You know you’re in Dakar when…


You know you’re in Dakar when…

You see colorful buses everywhere

They are car rapides (“fast buses” in French) and are a Senegalese symbol. Although there are talks about taking them off the streets in the near future, I have trouble imagining Dakar without them.

You also see colorful pirogues, smell fish and see fishermen in lots of places

Aside from car rapides in the streets, Dakar has a lot of colorful pirogues on its beaches. While some pirogues transport tourists (from Ngor mainland to Ngor Island for instance), most are used to fish (I’ve seen hundreds in the fishing villages of Yoff, Soumebedioune and Ouakam).

The hamburger you ordered came with fries, cheese and a fried egg in it

At first I thought this type of burger was a specialty at the restaurant near our office. I concluded that it’s a Dakarois specialty when I ordered a hamburger and got the same dish in two other places.

There are men and women selling Nescafe (coffee) or offering attaya (tea) in pink cups on every street corner (and therefore crushed pink cups on the ground all over the city)

While Nescafe is a Swiss brand of coffee that Dakarois seem to attribute to every kind of coffee they drink, attaya is a three-stages social and cultural event surrounding foaming, minty, green tea. From what I understand, “attaya” is also the tea. I have had it a couple of times and like it, although I find it very sweet.

There is always someone running or exercising somewhere

People in Dakar seem to really care about being fit. Aside from water sports at the city’s beaches, I have seen lots of people exercise (work out) on Corniche Ouest in the evenings during the week and also mornings on weekends. I have also watched (in a non-creepy way :)) a few people run or stretch in “regular clothes.”

The same person can ask how you are are three or four times before starting a conversation

I learned this when I arrived and have experienced it a couple of times. It gets more interesting when I am sick or not having a really good day and, feeling like each question is a prompt to say how I truly feel and why, depart from my usual “Ca va bien, merci. Et vous?” (“All is well, thank you. What about you?” in French) answer.

People respond “on est ensemble” (“we are together” in French) when you thank them for doing you a favor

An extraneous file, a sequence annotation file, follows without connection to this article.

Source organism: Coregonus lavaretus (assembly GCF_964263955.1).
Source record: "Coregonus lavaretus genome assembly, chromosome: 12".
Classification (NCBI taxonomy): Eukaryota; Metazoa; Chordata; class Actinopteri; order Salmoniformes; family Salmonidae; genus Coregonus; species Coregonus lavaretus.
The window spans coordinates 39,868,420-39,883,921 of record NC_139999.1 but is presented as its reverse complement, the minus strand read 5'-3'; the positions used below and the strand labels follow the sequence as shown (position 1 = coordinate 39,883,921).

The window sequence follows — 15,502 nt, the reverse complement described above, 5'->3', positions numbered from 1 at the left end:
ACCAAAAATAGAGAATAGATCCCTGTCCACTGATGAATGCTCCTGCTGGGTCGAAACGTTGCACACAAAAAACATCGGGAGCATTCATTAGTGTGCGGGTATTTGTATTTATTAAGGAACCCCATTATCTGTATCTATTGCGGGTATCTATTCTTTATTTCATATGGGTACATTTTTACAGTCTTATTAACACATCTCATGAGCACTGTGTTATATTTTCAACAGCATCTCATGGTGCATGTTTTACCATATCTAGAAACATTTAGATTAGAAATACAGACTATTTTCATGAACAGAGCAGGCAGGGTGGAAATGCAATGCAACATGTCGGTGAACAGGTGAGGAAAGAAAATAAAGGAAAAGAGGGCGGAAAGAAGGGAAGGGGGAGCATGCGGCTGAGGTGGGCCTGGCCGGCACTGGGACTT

I wonder if the saying has something to do with the culture of teranga (“hospitality” in Wolof), which I have definitely experienced here in Senegal.

Children ask you for money

I read about them but it still takes some time adjusting to the fact that most of those children are talibés (“students”). Officially, they study the Quran with marabouts, but many here have questions and concerns about marabout-talibé relationships.

Everyone – even kids – wants to be your tour guide or helper

Everyone I meet offers to guide or help me, especially at markets and touristic places like Goree Island. I suppose this should be expected since Senegal has a large community of expatriates and tourism is a significant part of the economy.

It’s not uncommon to see people with teeth cleaning twigs – even behind the wheel of a luxury car

I was definitely caught off guard the first time I saw someone who looked like a businessman with one, but I have since come to terms with the fact that people from all social classes seem to enjoy brushing/ cleaning their teeth with twigs.

Businesses and offices are either closed early or completely every Friday, Saturday and Sunday

Although less than 10% of the population practices Christianity, most businesses and offices close both on Friday afternoons and Sundays. I also noticed that several close at 12 or 1pm on Saturdays, allowing their owners to enjoy relatively long weekends throughout the year. As a friend correctly pointed out recently, this schedule is more convenient for a worker or business owner than a customer…

Have you been to Dakar? What else did you notice about life here? How is it similar or different from life in the other African countries you have visited (if applicable)? How is it similar or different from where you come from?


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  1. 11 November 2017 / 1:03 am

    Going to Dakar is my dream! It seems like such a nice place with really cool people. How do you cope with the shops closing early on the weekend, though?

    • Oluwakemi Loriade
      13 November 2017 / 10:00 pm

      Hi! Thanks for stopping by and reading the post! Dakar is worth a visit and I hope you’ll be able to come here sometime.

      Thanks for asking the question. First, I should clarify that I did not mean retail shops. I meant businesses and offices like banks, real estate agents, or the TV, phone and internet service providers for instance – people and businesses you might not be concerned with as a tourist or visitor :). To answer your question, however, I’ll say that I cope by working around the schedule to the best of my ability. Since I work regular full time hours (9am to 5pm, Monday to Friday), I get up early on Saturdays and hope I’m one of the first customers at the business so I can get what I need to get done before everyone else gets there and the staff gets swamped. Some of the places I mentioned open at 7:30am or 8am, so once I went to a service provider as soon as they opened to get what I needed to get done before going to work.

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